Tuesday, February 21, 2006

Environmental Inactivist

When we came back from Costa Rica, Kathy and I were enthusiastic about doing more for the environment. As is sadly typical of us, however, we made a couple of changes and then otherwise went back to our usual routine. Recently a friend sent me as a gift Let My People Go Surfing, by Yvon Chouinard, the founder and owner of Patagonia, and I read much of it while we were spending this past weekend in the Shenandoah Valley. It served to remind me of our interest in lessening our impact on the environment, and as a result, this weekend Kathy and I had a number of conversations about the environment, and to some degree renewed our commitment to reduce our environmental impact.

When we got back yesterday, I spent part of the day surfing the web for environmental sites. One site I found, New American Dream, has a program called Turn the Tide, which discusses nine things everyone can do that has a positive impact. Funny enough, Kathy and I already do most of these things, and had decided to do another one of them before I even found the site. So if Kathy and I are already pretty much observing this checklist, maybe we're not quite as "inactive" as we think of ourselves. One thing we haven't done is the last item, which is inspire two friends to "Turn the Tide," so I'm posting here in the hope that some of you might consider undertaking some/all of these activities.

Ironically, even as we discuss positive environmental measures we can take, we are pursuing one of the biggest negative impacts on the environment, procreation.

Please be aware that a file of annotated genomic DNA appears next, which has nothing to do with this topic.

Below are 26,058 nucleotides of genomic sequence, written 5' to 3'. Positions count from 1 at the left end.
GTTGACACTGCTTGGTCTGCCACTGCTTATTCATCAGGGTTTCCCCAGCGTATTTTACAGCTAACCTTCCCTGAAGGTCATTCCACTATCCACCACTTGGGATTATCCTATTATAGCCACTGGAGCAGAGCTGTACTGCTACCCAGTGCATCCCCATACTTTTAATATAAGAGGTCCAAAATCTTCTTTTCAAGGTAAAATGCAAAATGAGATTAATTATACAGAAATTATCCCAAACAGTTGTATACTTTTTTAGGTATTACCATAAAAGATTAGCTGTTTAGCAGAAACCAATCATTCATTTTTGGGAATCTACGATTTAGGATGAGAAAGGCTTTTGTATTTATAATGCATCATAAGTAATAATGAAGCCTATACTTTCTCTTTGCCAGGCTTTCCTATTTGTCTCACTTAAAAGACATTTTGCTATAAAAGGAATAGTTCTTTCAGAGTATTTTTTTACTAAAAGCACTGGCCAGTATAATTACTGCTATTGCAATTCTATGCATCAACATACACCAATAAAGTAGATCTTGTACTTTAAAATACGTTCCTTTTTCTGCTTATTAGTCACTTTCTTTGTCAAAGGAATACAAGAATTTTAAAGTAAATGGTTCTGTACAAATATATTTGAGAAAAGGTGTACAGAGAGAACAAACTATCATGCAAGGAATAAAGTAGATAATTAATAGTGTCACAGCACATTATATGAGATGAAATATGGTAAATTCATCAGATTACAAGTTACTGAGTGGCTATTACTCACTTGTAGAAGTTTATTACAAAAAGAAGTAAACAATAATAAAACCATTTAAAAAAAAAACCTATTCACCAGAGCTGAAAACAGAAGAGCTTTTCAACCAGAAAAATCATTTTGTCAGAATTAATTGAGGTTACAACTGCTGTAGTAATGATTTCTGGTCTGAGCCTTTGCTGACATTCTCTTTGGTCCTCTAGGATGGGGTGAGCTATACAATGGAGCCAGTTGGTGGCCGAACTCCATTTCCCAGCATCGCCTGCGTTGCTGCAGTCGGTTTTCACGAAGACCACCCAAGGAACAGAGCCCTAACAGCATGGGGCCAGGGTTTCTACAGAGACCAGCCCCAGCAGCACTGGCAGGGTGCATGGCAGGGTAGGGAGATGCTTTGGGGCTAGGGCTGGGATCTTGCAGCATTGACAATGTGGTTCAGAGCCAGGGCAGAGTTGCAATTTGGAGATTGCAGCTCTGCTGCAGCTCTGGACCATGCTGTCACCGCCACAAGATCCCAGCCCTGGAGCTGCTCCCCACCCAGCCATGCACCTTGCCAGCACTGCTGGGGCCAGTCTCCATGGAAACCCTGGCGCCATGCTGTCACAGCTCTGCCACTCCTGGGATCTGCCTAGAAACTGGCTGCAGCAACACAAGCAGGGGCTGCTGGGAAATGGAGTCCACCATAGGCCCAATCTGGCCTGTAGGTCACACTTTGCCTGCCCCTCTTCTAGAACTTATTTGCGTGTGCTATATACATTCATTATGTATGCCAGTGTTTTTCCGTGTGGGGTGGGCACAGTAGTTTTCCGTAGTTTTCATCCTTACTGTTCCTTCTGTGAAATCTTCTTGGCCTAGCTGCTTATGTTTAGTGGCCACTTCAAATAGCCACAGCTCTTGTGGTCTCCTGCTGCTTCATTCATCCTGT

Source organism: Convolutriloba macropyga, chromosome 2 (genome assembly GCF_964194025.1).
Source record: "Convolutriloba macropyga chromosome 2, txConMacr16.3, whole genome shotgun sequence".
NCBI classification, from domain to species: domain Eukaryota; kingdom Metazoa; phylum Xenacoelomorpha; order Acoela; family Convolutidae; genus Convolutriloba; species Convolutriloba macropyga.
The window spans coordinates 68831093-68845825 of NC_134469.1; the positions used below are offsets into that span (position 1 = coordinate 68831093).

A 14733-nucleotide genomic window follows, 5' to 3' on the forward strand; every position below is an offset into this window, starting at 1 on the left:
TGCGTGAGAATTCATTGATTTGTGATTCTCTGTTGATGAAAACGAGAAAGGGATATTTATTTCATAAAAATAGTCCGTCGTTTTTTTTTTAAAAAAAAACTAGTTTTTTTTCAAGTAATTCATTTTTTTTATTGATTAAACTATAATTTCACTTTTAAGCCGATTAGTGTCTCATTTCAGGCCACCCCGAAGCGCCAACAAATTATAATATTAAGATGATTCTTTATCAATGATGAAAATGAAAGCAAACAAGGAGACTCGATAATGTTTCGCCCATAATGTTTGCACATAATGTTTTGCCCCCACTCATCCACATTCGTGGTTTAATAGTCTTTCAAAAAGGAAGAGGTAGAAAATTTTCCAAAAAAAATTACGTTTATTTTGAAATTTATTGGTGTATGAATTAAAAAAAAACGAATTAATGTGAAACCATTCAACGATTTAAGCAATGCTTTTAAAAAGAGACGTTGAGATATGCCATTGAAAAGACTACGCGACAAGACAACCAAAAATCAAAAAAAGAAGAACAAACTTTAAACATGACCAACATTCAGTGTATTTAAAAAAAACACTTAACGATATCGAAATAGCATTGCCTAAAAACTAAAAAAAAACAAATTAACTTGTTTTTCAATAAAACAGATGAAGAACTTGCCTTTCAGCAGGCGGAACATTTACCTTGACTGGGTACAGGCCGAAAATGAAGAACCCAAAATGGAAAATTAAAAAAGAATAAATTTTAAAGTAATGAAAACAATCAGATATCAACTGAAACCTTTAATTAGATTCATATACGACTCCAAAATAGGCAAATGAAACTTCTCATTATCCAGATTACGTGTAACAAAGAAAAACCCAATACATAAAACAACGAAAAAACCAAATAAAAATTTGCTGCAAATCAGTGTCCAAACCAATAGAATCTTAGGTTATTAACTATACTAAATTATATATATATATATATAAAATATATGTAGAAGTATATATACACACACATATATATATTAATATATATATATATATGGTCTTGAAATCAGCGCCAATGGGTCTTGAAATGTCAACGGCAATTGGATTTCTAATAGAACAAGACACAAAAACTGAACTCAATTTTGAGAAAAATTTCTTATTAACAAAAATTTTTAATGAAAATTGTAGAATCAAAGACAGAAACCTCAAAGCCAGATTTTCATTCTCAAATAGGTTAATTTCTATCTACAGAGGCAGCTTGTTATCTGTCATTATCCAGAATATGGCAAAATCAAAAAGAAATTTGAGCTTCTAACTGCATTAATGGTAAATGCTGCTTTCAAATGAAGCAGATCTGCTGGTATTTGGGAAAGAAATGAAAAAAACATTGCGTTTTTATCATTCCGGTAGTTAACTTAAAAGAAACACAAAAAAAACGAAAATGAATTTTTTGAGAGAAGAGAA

Regarding the book, I enjoyed the reminder it served for me, but the first half of the book was a bit tedious with all the "I did this" and "we did that" that shows up in his recount of the company's history. The second half discussed the principles and philosophies that shape Patagonia and its desire to minimize the amount of harm the company does to the environment, and this is the part that I found inspiring. There are certainly a number of positive things that the company has done and continues to do, including donating significant money to grass-roots environmental groups, performing an environmental assessment to determine which of its activities can be changed so as to be more environmentally friendly, and using organic cotton. By no means do I want to suggest that such activities aren't noteworthy, but at the same time it might have been more intellectually honest if he'd noted some of his and the company's shortcomings. For example, Chouinard notes the amount of energy needed to ship something by air compared to ground transportation, but other than photos and mentions of travel to pretty much every continent, neglects to estimate the amount of energy his travel to go surfing, skiing, ice climbing ad infinitum consumes. Also, while he recognizes that the internet has become a significant source of business for Patagonia, he continues to produce catalogs, which, even though they're now being printed on recycled paper, inevitably have a greater impact on the environment than does the paperless web (he explains that some people like catalogs better than the Web, and it's easier to take a catalog with you). Rating: 7/10.